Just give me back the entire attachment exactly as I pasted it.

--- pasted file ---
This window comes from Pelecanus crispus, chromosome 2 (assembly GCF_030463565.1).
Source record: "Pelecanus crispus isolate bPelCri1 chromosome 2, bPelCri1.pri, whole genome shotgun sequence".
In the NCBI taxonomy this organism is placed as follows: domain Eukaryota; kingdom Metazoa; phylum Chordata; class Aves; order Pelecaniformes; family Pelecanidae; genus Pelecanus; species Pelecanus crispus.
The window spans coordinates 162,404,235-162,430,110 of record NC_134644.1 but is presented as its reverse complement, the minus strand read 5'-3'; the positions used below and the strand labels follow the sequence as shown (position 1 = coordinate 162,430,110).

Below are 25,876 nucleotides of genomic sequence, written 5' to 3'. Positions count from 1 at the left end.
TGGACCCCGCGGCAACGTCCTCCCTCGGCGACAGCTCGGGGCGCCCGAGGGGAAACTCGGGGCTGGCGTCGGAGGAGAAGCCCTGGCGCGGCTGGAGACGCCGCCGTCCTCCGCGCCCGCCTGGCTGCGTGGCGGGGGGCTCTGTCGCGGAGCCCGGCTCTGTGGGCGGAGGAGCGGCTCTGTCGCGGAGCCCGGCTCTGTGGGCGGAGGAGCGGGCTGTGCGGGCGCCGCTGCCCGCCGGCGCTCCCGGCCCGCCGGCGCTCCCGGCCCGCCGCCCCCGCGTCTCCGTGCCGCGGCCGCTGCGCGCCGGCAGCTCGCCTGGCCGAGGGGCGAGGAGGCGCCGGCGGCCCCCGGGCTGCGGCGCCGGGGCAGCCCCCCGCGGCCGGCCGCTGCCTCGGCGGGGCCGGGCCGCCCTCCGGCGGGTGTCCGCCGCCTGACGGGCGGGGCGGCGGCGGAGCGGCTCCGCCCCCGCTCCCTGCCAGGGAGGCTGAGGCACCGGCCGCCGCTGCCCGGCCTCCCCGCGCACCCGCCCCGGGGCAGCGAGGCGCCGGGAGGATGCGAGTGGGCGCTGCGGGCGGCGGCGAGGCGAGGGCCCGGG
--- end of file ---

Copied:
This window comes from Pelecanus crispus, chromosome 2 (assembly GCF_030463565.1).
Source record: "Pelecanus crispus isolate bPelCri1 chromosome 2, bPelCri1.pri, whole genome shotgun sequence".
In the NCBI taxonomy this organism is placed as follows: domain Eukaryota; kingdom Metazoa; phylum Chordata; class Aves; order Pelecaniformes; family Pelecanidae; genus Pelecanus; species Pelecanus crispus.
The window spans coordinates 162,404,235-162,430,110 of record NC_134644.1 but is presented as its reverse complement, the minus strand read 5'-3'; the positions used below and the strand labels follow the sequence as shown (position 1 = coordinate 162,430,110).

Below are 25,876 nucleotides of genomic sequence, written 5' to 3'. Positions count from 1 at the left end.
TGGACCCCGCGGCAACGTCCTCCCTCGGCGACAGCTCGGGGCGCCCGAGGGGAAACTCGGGGCTGGCGTCGGAGGAGAAGCCCTGGCGCGGCTGGAGACGCCGCCGTCCTCCGCGCCCGCCTGGCTGCGTGGCGGGGGGCTCTGTCGCGGAGCCCGGCTCTGTGGGCGGAGGAGCGGCTCTGTCGCGGAGCCCGGCTCTGTGGGCGGAGGAGCGGGCTGTGCGGGCGCCGCTGCCCGCCGGCGCTCCCGGCCCGCCGGCGCTCCCGGCCCGCCGCCCCCGCGTCTCCGTGCCGCGGCCGCTGCGCGCCGGCAGCTCGCCTGGCCGAGGGGCGAGGAGGCGCCGGCGGCCCCCGGGCTGCGGCGCCGGGGCAGCCCCCCGCGGCCGGCCGCTGCCTCGGCGGGGCCGGGCCGCCCTCCGGCGGGTGTCCGCCGCCTGACGGGCGGGGCGGCGGCGGAGCGGCTCCGCCCCCGCTCCCTGCCAGGGAGGCTGAGGCACCGGCCGCCGCTGCCCGGCCTCCCCGCGCACCCGCCCCGGGGCAGCGAGGCGCCGGGAGGATGCGAGTGGGCGCTGCGGGCGGCGGCGAGGCGAGGGCCCGGG